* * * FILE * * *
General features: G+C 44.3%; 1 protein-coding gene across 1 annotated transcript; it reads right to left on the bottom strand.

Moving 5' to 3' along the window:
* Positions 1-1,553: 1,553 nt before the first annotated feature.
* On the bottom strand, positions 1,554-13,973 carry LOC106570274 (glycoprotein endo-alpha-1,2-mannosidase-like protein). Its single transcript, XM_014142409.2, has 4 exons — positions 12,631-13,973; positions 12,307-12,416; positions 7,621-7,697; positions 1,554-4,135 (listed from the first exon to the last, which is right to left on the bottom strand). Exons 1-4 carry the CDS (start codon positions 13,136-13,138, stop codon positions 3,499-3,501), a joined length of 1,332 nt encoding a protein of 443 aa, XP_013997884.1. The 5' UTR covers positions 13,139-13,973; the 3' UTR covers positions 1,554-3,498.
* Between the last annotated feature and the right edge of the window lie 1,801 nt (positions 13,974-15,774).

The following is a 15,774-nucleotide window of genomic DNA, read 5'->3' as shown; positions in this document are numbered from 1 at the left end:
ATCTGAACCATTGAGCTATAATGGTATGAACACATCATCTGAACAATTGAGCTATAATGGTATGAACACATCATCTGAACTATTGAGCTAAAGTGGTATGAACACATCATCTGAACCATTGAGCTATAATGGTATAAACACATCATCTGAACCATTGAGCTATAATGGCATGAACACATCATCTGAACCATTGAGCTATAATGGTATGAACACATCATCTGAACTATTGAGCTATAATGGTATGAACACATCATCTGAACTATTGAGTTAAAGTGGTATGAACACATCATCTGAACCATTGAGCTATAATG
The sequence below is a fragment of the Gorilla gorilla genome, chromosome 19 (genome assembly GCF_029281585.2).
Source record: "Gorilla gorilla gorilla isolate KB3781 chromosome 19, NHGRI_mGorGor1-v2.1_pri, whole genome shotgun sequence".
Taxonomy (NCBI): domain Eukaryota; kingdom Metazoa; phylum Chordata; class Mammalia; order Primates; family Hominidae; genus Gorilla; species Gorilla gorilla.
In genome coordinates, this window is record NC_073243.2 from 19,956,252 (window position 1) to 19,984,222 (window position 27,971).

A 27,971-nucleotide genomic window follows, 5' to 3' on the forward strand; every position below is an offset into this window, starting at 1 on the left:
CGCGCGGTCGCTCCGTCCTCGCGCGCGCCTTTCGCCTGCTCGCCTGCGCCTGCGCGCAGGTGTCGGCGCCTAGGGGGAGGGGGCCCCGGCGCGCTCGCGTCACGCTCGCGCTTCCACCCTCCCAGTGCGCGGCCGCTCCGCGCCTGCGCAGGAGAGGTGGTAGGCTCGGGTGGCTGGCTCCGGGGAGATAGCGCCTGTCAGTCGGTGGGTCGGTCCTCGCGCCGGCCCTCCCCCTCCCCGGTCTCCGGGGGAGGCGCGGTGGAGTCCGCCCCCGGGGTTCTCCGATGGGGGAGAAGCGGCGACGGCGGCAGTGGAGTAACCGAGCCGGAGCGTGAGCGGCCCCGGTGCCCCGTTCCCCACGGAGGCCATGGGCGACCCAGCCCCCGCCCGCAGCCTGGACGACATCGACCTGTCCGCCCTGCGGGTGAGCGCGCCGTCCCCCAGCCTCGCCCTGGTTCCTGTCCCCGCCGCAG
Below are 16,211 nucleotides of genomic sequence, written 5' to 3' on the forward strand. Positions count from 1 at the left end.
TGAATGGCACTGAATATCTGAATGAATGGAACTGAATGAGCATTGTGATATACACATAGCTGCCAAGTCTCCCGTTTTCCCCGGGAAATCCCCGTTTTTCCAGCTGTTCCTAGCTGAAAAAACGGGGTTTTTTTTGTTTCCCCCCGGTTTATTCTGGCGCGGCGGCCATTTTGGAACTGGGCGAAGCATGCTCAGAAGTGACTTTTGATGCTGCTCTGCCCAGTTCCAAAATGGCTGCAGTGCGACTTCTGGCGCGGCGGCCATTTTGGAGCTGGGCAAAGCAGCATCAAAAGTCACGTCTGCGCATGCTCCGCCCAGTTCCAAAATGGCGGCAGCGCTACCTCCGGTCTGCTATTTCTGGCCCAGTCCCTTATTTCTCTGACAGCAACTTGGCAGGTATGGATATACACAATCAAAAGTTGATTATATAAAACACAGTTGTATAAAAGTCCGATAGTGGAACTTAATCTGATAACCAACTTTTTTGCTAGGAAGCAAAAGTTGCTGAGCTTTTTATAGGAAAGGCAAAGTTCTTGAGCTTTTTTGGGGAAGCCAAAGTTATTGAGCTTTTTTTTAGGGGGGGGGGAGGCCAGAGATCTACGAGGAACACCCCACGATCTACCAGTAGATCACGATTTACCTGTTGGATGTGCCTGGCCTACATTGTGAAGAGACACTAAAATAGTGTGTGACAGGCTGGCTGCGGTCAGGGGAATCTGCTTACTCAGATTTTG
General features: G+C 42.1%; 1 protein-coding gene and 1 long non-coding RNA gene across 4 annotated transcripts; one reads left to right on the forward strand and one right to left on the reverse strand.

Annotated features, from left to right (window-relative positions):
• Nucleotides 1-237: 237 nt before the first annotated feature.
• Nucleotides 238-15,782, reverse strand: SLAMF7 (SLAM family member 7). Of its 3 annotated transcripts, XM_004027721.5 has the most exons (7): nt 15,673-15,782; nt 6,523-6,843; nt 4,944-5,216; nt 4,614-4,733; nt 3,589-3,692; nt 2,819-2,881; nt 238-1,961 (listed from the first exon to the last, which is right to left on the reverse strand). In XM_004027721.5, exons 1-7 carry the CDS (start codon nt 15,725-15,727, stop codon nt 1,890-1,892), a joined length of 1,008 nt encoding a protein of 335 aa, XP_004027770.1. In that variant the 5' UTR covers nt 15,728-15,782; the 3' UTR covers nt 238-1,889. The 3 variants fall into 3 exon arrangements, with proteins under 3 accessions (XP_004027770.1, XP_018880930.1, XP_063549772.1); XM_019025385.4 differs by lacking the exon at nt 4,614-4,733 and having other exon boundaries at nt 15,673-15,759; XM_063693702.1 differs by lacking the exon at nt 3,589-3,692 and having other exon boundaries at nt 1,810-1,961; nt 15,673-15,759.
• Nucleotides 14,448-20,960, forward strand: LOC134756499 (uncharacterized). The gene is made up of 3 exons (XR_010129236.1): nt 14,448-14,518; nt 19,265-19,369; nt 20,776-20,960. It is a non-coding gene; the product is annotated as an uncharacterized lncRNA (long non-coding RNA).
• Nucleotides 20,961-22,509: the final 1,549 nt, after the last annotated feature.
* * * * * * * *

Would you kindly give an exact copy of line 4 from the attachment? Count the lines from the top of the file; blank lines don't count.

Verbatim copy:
* On the bottom strand, positions 1,554-13,973 carry LOC106570274 (glycoprotein endo-alpha-1,2-mannosidase-like protein). Its single transcript, XM_014142409.2, has 4 exons — positions 12,631-13,973; positions 12,307-12,416; positions 7,621-7,697; positions 1,554-4,135 (listed from the first exon to the last, which is right to left on the bottom strand). Exons 1-4 carry the CDS (start codon positions 13,136-13,138, stop codon positions 3,499-3,501), a joined length of 1,332 nt encoding a protein of 443 aa, XP_013997884.1. The 5' UTR covers positions 13,139-13,973; the 3' UTR covers positions 1,554-3,498.